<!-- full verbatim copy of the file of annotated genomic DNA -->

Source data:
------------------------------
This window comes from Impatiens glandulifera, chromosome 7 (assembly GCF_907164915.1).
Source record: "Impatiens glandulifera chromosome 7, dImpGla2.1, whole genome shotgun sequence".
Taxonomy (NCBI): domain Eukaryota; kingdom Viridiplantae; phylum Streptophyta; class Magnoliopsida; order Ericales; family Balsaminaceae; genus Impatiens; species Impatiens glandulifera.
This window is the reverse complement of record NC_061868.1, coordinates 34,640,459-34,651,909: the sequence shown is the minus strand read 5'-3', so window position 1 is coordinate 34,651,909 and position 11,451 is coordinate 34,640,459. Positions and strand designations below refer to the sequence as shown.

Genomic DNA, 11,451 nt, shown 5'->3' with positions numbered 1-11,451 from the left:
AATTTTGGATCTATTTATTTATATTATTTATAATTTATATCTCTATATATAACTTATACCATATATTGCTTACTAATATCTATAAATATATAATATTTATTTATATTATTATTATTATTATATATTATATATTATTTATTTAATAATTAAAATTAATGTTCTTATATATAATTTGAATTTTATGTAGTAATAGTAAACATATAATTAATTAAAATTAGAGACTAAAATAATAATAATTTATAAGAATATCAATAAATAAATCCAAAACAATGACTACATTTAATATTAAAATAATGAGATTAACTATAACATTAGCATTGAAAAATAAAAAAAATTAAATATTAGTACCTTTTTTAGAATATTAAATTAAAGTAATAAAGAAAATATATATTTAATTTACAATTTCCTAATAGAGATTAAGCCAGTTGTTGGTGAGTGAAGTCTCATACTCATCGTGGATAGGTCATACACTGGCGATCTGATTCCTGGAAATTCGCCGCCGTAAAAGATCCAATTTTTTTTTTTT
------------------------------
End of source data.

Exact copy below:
This window comes from Impatiens glandulifera, chromosome 7 (assembly GCF_907164915.1).
Source record: "Impatiens glandulifera chromosome 7, dImpGla2.1, whole genome shotgun sequence".
Taxonomy (NCBI): domain Eukaryota; kingdom Viridiplantae; phylum Streptophyta; class Magnoliopsida; order Ericales; family Balsaminaceae; genus Impatiens; species Impatiens glandulifera.
This window is the reverse complement of record NC_061868.1, coordinates 34,640,459-34,651,909: the sequence shown is the minus strand read 5'-3', so window position 1 is coordinate 34,651,909 and position 11,451 is coordinate 34,640,459. Positions and strand designations below refer to the sequence as shown.

Genomic DNA, 11,451 nt, shown 5'->3' with positions numbered 1-11,451 from the left:
AATTTTGGATCTATTTATTTATATTATTTATAATTTATATCTCTATATATAACTTATACCATATATTGCTTACTAATATCTATAAATATATAATATTTATTTATATTATTATTATTATTATATATTATATATTATTTATTTAATAATTAAAATTAATGTTCTTATATATAATTTGAATTTTATGTAGTAATAGTAAACATATAATTAATTAAAATTAGAGACTAAAATAATAATAATTTATAAGAATATCAATAAATAAATCCAAAACAATGACTACATTTAATATTAAAATAATGAGATTAACTATAACATTAGCATTGAAAAATAAAAAAAATTAAATATTAGTACCTTTTTTAGAATATTAAATTAAAGTAATAAAGAAAATATATATTTAATTTACAATTTCCTAATAGAGATTAAGCCAGTTGTTGGTGAGTGAAGTCTCATACTCATCGTGGATAGGTCATACACTGGCGATCTGATTCCTGGAAATTCGCCGCCGTAAAAGATCCAATTTTTTTTTTTT